All cases of tiger killing humans occur only when a man enters the forest. If we look from the tiger’s point of view, a man inside his forest is simply another legitimate prey, which is easily available and easier to hunt than deer or wild boar.

The Mangrove Biosphere

In order to coordinate and integrate conservation, research and training activities in the Sunderban region, on March 29, 1989, the Government of India notified the entire 9,630 sq. km. region as the Sunderban Biosphere Reserve. More than four million people live within the Biosphere Reserve.

In November 2001, UNESCO accorded recognition to the Sunderban Biosphere Reserve area under its Man and Biosphere (MAB) programme.

Unique Habitat
The water in the numerous rivers, creeks and canals rises and falls in tune with the tides. Salt water from the sea rushes in and out - twice every day - making the region one of the most difficult terrains to live in. Most of the creatures here - both animals and plants - land and aquatic - have developed unique adaptations to survive in this peculiar environment.

For instance, the tiger has become a strong swimmer. It has learnt to catch fish. It even drinks saline water.

Throughout the mangrove forests, at the water’s edge, you will find the unique mud skipper, a fish that walks on land and even climbs trees. Its fins have evolved into two small arm-like flippers which permit it to move about on land. There are numerous blood-red fiddler crabs and other crustaceans.
The mangrove trees have developed strange aerial roots and unique propagation mechanism.
Sunderban has 84 species of mangrove and mangrove-related plants.

Animal Life

According to Hunter’s Account of Sundarban written in 1878, there were numerous tigers, leopards, rhinoceros, wild buffaloes, wild hogs, wild cats, bara-singha, spotted deer, hog deer, barking deer and monkeys in the Sundarban.

Over the last 130 years, leopards, rhinoceros, wild buffaloes and bara-singha have vanished. The animal life has been reduced to the tiger, deer, wild boar, monkeys, jungle cats and fishing cats.

Aquatic Life

There are a number of aquatic mammals - the Ganges dolphin, Indo-pacific hump-backed dolphin, Irrawaddy dolphin and the Finless porpoise.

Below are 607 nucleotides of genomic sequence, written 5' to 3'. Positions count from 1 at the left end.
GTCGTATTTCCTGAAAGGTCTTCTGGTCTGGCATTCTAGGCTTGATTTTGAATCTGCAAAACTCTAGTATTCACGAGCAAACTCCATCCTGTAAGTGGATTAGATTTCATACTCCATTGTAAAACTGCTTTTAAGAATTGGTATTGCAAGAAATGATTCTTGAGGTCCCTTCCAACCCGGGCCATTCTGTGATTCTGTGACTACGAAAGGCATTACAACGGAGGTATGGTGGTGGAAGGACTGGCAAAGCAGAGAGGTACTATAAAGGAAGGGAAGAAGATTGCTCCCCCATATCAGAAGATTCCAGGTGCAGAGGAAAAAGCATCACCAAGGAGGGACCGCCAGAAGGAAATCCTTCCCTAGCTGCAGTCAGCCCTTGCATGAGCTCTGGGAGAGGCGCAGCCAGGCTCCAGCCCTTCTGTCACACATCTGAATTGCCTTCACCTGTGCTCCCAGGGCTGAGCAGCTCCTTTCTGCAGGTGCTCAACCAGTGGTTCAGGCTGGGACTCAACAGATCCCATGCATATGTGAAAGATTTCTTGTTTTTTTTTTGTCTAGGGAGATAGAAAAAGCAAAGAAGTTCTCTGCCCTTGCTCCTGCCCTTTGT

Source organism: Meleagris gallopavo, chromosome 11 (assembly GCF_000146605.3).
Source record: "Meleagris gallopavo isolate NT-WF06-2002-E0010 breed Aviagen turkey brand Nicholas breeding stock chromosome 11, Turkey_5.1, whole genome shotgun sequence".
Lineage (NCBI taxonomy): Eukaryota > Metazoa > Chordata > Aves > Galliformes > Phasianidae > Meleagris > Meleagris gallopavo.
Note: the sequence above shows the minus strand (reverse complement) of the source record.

There are several species of reptiles - Olive Ridley turtle, the river terrapin, estuarine crocodile (the largest crocodile in the world), monitor lizard, water monitor, chameleons; and a varied assortment of snakes - King cobra, common cobra, Banded krait, Russell’s Viper, Python, Chequered Keelback, Dhaman, Green Whip Snake, Indian python and a number of water snakes. There are skipping frogs, common toads and tree fogs.

The numerous species of fishes include the Saw fish, Butter fish, Electric Rays, Silver Carp, Star Fish, Common Carp, several species of sharks, prawns and shrimps.

Bird Life

The area is rich in bird life. There are over 200 species of birdsincluding plenty of water birds - Asian open bill stork, black-necked stork, greater adjutant stork, egrets, herons, swamp francolin, white ibis, white-collared kingfisher, black-capped kingfisher, brown-winged kingfisher, spotted billed pelican, etc.

A number of migratory birds come from far off places. You can see the Asian dowitcher (Limnodromus semipalmatus), a rare migrant bird, during the winter months.

There are also a number of birds of prey - white-bellied sea-eagle, grey-headed fishing eagle, brahmini kite, herring gull, osprey, Pallas’s fish eagle, peregrine falcon, Oriental hobby, northern eagle owl and brown fish owl.

Plant Life

The most important trees are the mangrove trees. The name Sunderban meaning Sundari forest comes from two words Sundari (a species of mangrove tree - Heritiera fomes - one of the larger mangrove trees here) and Ban (forest).

There are several other species of trees. Genwa which has flaming red leaves in April and May. The Kankara with its crab like red flowers. Khalsi with its dazzling display of yellow blooms.

Stay - Sajnekhali Tourist Lodge

The only place to stay inside the forest area is the Sajnekhali Tourist Lodge (also known as Sunder Chital Tourist Lodge) in Sajnekhali maintained by the West Bengal Tourism Development Corporation Ltd. It is rustic and simple. There is no electricity. A generator gives just enough power to run the fans and lights during the late evening and night.
There is a watch tower here, a crocodile pond and a turtle pond. There is also an artificial hatchery for hatching eggs of Olive Ridley turtles. Turtle eggs are collected from the wild and hatched under human supervision.
There is a Mangrove Interpretation Centre here where you can see films on wild life and get you doubts cleared.

If you want luxury, you can stay at Sunderban Tiger Camp just across the river - opposite Sajnekhali.
The Sunderban Tiger Camp has four A/c double bed and three Non-A/c double bed Cottages; 4 bed huts and 4 bed Swiss tents. All the rooms are simple but spacious with 24 hours electricity and running water and good service.